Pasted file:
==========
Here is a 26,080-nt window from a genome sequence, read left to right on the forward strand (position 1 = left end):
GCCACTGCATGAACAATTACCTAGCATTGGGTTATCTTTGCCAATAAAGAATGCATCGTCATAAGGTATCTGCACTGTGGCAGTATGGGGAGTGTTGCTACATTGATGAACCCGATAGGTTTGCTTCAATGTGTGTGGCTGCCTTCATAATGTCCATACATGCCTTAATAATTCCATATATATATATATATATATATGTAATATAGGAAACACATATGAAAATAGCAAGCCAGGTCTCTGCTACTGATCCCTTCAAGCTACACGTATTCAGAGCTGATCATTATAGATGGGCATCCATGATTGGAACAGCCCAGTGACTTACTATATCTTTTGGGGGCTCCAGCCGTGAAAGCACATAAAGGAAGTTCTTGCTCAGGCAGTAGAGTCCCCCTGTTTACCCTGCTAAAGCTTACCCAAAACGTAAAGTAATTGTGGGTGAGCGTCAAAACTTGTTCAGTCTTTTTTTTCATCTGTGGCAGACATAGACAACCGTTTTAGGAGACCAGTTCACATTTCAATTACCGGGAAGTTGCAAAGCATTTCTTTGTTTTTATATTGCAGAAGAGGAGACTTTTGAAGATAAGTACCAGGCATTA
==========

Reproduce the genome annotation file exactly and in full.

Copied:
Here is a 26,080-nt window from a genome sequence, read left to right on the forward strand (position 1 = left end):
GCCACTGCATGAACAATTACCTAGCATTGGGTTATCTTTGCCAATAAAGAATGCATCGTCATAAGGTATCTGCACTGTGGCAGTATGGGGAGTGTTGCTACATTGATGAACCCGATAGGTTTGCTTCAATGTGTGTGGCTGCCTTCATAATGTCCATACATGCCTTAATAATTCCATATATATATATATATATATATGTAATATAGGAAACACATATGAAAATAGCAAGCCAGGTCTCTGCTACTGATCCCTTCAAGCTACACGTATTCAGAGCTGATCATTATAGATGGGCATCCATGATTGGAACAGCCCAGTGACTTACTATATCTTTTGGGGGCTCCAGCCGTGAAAGCACATAAAGGAAGTTCTTGCTCAGGCAGTAGAGTCCCCCTGTTTACCCTGCTAAAGCTTACCCAAAACGTAAAGTAATTGTGGGTGAGCGTCAAAACTTGTTCAGTCTTTTTTTTCATCTGTGGCAGACATAGACAACCGTTTTAGGAGACCAGTTCACATTTCAATTACCGGGAAGTTGCAAAGCATTTCTTTGTTTTTATATTGCAGAAGAGGAGACTTTTGAAGATAAGTACCAGGCATTA